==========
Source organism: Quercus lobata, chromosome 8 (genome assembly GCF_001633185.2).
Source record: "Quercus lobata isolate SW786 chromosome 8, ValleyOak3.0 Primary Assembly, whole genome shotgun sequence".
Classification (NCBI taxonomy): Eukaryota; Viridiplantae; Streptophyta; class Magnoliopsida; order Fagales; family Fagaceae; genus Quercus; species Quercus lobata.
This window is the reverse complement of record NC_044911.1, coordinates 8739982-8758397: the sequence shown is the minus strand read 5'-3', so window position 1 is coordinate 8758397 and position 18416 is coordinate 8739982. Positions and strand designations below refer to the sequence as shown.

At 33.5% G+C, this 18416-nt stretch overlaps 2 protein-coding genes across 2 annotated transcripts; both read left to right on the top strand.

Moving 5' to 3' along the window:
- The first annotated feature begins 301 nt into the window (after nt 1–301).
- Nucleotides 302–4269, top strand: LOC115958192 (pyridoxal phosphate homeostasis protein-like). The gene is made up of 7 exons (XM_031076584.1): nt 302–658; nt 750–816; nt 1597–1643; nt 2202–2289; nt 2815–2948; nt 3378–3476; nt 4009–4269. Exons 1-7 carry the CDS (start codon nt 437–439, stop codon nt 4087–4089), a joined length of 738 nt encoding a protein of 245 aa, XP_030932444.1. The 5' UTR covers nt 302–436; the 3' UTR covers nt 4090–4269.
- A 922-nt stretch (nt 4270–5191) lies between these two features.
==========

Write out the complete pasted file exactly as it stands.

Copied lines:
Source organism: Quercus lobata, chromosome 8 (genome assembly GCF_001633185.2).
Source record: "Quercus lobata isolate SW786 chromosome 8, ValleyOak3.0 Primary Assembly, whole genome shotgun sequence".
Classification (NCBI taxonomy): Eukaryota; Viridiplantae; Streptophyta; class Magnoliopsida; order Fagales; family Fagaceae; genus Quercus; species Quercus lobata.
This window is the reverse complement of record NC_044911.1, coordinates 8739982-8758397: the sequence shown is the minus strand read 5'-3', so window position 1 is coordinate 8758397 and position 18416 is coordinate 8739982. Positions and strand designations below refer to the sequence as shown.

At 33.5% G+C, this 18416-nt stretch overlaps 2 protein-coding genes across 2 annotated transcripts; both read left to right on the top strand.

Moving 5' to 3' along the window:
- The first annotated feature begins 301 nt into the window (after nt 1–301).
- Nucleotides 302–4269, top strand: LOC115958192 (pyridoxal phosphate homeostasis protein-like). The gene is made up of 7 exons (XM_031076584.1): nt 302–658; nt 750–816; nt 1597–1643; nt 2202–2289; nt 2815–2948; nt 3378–3476; nt 4009–4269. Exons 1-7 carry the CDS (start codon nt 437–439, stop codon nt 4087–4089), a joined length of 738 nt encoding a protein of 245 aa, XP_030932444.1. The 5' UTR covers nt 302–436; the 3' UTR covers nt 4090–4269.
- A 922-nt stretch (nt 4270–5191) lies between these two features.